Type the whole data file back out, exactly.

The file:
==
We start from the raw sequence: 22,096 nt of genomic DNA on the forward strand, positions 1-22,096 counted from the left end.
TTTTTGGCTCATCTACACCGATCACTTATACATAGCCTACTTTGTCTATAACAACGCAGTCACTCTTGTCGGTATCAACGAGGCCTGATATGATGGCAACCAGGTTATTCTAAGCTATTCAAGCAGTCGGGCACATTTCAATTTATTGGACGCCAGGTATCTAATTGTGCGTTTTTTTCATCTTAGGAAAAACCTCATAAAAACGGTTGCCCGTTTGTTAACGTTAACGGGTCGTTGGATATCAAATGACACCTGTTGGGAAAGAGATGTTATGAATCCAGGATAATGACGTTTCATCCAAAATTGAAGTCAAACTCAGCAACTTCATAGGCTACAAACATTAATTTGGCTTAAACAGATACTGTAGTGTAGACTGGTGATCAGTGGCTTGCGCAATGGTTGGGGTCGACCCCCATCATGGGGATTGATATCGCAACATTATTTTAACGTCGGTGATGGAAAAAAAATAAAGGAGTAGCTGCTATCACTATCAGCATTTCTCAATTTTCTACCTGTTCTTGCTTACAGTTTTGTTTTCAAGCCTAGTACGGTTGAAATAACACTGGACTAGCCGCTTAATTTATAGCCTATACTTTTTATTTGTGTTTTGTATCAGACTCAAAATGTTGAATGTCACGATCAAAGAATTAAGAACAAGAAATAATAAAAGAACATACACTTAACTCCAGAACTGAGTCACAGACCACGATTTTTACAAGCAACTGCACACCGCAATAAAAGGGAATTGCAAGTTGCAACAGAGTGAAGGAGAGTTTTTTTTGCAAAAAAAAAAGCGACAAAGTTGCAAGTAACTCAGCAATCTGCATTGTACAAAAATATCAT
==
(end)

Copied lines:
We start from the raw sequence: 22,096 nt of genomic DNA on the forward strand, positions 1-22,096 counted from the left end.
TTTTTGGCTCATCTACACCGATCACTTATACATAGCCTACTTTGTCTATAACAACGCAGTCACTCTTGTCGGTATCAACGAGGCCTGATATGATGGCAACCAGGTTATTCTAAGCTATTCAAGCAGTCGGGCACATTTCAATTTATTGGACGCCAGGTATCTAATTGTGCGTTTTTTTCATCTTAGGAAAAACCTCATAAAAACGGTTGCCCGTTTGTTAACGTTAACGGGTCGTTGGATATCAAATGACACCTGTTGGGAAAGAGATGTTATGAATCCAGGATAATGACGTTTCATCCAAAATTGAAGTCAAACTCAGCAACTTCATAGGCTACAAACATTAATTTGGCTTAAACAGATACTGTAGTGTAGACTGGTGATCAGTGGCTTGCGCAATGGTTGGGGTCGACCCCCATCATGGGGATTGATATCGCAACATTATTTTAACGTCGGTGATGGAAAAAAAATAAAGGAGTAGCTGCTATCACTATCAGCATTTCTCAATTTTCTACCTGTTCTTGCTTACAGTTTTGTTTTCAAGCCTAGTACGGTTGAAATAACACTGGACTAGCCGCTTAATTTATAGCCTATACTTTTTATTTGTGTTTTGTATCAGACTCAAAATGTTGAATGTCACGATCAAAGAATTAAGAACAAGAAATAATAAAAGAACATACACTTAACTCCAGAACTGAGTCACAGACCACGATTTTTACAAGCAACTGCACACCGCAATAAAAGGGAATTGCAAGTTGCAACAGAGTGAAGGAGAGTTTTTTTTGCAAAAAAAAAAGCGACAAAGTTGCAAGTAACTCAGCAATCTGCATTGTACAAAAATATCAT